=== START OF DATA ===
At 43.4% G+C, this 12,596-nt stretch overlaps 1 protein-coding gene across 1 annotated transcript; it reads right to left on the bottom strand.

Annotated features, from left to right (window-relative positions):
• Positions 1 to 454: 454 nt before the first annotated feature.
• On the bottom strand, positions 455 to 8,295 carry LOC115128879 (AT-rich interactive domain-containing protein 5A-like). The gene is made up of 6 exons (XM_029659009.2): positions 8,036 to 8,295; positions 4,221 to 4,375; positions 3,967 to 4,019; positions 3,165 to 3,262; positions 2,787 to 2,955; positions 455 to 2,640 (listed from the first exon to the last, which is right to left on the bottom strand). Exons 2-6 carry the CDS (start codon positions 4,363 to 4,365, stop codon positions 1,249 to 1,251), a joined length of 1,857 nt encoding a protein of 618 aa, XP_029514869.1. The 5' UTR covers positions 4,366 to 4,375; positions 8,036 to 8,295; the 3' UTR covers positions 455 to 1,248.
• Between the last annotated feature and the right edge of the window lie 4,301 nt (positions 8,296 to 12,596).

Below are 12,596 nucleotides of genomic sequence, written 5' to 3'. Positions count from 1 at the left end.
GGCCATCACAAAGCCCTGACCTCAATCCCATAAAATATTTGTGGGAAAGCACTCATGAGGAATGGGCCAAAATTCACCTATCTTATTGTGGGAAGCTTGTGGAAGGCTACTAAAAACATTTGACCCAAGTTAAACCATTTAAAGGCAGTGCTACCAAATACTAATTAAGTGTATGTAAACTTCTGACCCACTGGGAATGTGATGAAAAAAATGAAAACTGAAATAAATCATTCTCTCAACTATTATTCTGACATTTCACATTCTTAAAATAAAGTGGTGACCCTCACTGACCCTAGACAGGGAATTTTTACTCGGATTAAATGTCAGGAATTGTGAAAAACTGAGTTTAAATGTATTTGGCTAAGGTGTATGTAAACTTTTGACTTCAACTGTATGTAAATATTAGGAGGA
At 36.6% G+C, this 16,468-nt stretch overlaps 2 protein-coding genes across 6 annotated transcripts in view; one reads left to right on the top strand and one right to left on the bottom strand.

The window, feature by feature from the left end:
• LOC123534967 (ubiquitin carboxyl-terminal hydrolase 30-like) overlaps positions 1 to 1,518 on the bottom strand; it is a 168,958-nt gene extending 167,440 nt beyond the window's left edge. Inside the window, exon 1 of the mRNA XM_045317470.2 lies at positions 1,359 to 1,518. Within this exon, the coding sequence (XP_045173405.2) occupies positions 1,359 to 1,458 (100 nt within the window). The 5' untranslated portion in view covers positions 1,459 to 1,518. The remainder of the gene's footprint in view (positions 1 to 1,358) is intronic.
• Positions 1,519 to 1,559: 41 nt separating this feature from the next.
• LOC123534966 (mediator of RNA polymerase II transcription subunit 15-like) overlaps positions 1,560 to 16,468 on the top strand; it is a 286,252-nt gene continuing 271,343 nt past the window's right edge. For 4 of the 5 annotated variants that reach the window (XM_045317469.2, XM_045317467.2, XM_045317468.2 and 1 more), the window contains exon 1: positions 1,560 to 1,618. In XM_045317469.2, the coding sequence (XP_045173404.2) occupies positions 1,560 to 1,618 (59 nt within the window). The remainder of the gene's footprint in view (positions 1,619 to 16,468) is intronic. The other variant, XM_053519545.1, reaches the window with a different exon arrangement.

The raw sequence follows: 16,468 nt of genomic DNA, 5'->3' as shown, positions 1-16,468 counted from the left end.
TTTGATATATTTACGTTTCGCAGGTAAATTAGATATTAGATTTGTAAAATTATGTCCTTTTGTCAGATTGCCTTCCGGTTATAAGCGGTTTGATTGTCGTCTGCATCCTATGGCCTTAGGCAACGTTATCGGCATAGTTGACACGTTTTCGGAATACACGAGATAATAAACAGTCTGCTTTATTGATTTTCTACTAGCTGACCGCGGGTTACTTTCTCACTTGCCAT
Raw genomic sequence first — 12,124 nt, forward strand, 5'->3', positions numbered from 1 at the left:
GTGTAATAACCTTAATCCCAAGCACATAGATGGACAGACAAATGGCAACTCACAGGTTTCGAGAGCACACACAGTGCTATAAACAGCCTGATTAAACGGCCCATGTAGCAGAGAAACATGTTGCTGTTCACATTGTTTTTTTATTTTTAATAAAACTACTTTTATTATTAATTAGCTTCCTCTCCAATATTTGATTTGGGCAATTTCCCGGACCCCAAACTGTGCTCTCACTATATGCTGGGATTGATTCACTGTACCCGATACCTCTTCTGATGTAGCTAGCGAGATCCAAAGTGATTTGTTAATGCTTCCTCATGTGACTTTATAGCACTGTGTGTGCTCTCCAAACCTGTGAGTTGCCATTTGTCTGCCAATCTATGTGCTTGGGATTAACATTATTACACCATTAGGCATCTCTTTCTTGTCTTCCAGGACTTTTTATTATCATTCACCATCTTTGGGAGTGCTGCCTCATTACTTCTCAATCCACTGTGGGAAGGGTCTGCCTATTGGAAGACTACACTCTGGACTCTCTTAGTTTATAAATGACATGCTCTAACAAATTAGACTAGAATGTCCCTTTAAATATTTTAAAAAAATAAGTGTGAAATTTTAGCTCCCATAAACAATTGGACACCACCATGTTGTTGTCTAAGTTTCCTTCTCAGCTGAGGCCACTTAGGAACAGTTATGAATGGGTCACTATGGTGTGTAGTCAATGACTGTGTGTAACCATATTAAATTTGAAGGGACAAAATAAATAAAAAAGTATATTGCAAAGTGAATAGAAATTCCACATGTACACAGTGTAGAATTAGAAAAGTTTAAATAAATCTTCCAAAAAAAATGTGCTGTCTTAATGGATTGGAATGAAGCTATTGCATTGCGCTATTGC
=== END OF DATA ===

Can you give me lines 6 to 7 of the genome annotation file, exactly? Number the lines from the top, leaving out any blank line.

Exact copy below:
Below are 12,596 nucleotides of genomic sequence, written 5' to 3'. Positions count from 1 at the left end.
GGCCATCACAAAGCCCTGACCTCAATCCCATAAAATATTTGTGGGAAAGCACTCATGAGGAATGGGCCAAAATTCACCTATCTTATTGTGGGAAGCTTGTGGAAGGCTACTAAAAACATTTGACCCAAGTTAAACCATTTAAAGGCAGTGCTACCAAATACTAATTAAGTGTATGTAAACTTCTGACCCACTGGGAATGTGATGAAAAAAATGAAAACTGAAATAAATCATTCTCTCAACTATTATTCTGACATTTCACATTCTTAAAATAAAGTGGTGACCCTCACTGACCCTAGACAGGGAATTTTTACTCGGATTAAATGTCAGGAATTGTGAAAAACTGAGTTTAAATGTATTTGGCTAAGGTGTATGTAAACTTTTGACTTCAACTGTATGTAAATATTAGGAGGA